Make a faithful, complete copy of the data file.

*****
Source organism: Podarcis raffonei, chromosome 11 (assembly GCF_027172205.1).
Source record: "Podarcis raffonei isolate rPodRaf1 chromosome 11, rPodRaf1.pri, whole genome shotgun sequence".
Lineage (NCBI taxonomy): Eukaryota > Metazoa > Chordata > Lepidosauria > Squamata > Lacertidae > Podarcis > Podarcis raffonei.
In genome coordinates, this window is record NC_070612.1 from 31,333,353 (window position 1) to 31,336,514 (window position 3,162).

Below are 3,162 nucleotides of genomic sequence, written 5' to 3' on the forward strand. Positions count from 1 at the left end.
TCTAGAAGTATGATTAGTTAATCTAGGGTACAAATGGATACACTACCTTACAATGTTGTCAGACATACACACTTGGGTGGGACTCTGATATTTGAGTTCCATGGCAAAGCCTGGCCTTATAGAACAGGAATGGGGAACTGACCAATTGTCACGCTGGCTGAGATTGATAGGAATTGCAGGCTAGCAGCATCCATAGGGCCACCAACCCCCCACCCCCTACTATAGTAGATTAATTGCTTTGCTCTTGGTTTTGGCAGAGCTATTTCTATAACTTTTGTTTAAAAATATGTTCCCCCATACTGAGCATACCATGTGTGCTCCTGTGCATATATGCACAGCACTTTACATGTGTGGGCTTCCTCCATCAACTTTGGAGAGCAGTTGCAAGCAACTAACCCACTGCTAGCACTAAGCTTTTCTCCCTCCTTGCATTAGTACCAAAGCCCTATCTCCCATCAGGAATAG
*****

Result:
Source organism: Podarcis raffonei, chromosome 11 (assembly GCF_027172205.1).
Source record: "Podarcis raffonei isolate rPodRaf1 chromosome 11, rPodRaf1.pri, whole genome shotgun sequence".
Lineage (NCBI taxonomy): Eukaryota > Metazoa > Chordata > Lepidosauria > Squamata > Lacertidae > Podarcis > Podarcis raffonei.
In genome coordinates, this window is record NC_070612.1 from 31,333,353 (window position 1) to 31,336,514 (window position 3,162).

Below are 3,162 nucleotides of genomic sequence, written 5' to 3' on the forward strand. Positions count from 1 at the left end.
TCTAGAAGTATGATTAGTTAATCTAGGGTACAAATGGATACACTACCTTACAATGTTGTCAGACATACACACTTGGGTGGGACTCTGATATTTGAGTTCCATGGCAAAGCCTGGCCTTATAGAACAGGAATGGGGAACTGACCAATTGTCACGCTGGCTGAGATTGATAGGAATTGCAGGCTAGCAGCATCCATAGGGCCACCAACCCCCCACCCCCTACTATAGTAGATTAATTGCTTTGCTCTTGGTTTTGGCAGAGCTATTTCTATAACTTTTGTTTAAAAATATGTTCCCCCATACTGAGCATACCATGTGTGCTCCTGTGCATATATGCACAGCACTTTACATGTGTGGGCTTCCTCCATCAACTTTGGAGAGCAGTTGCAAGCAACTAACCCACTGCTAGCACTAAGCTTTTCTCCCTCCTTGCATTAGTACCAAAGCCCTATCTCCCATCAGGAATAG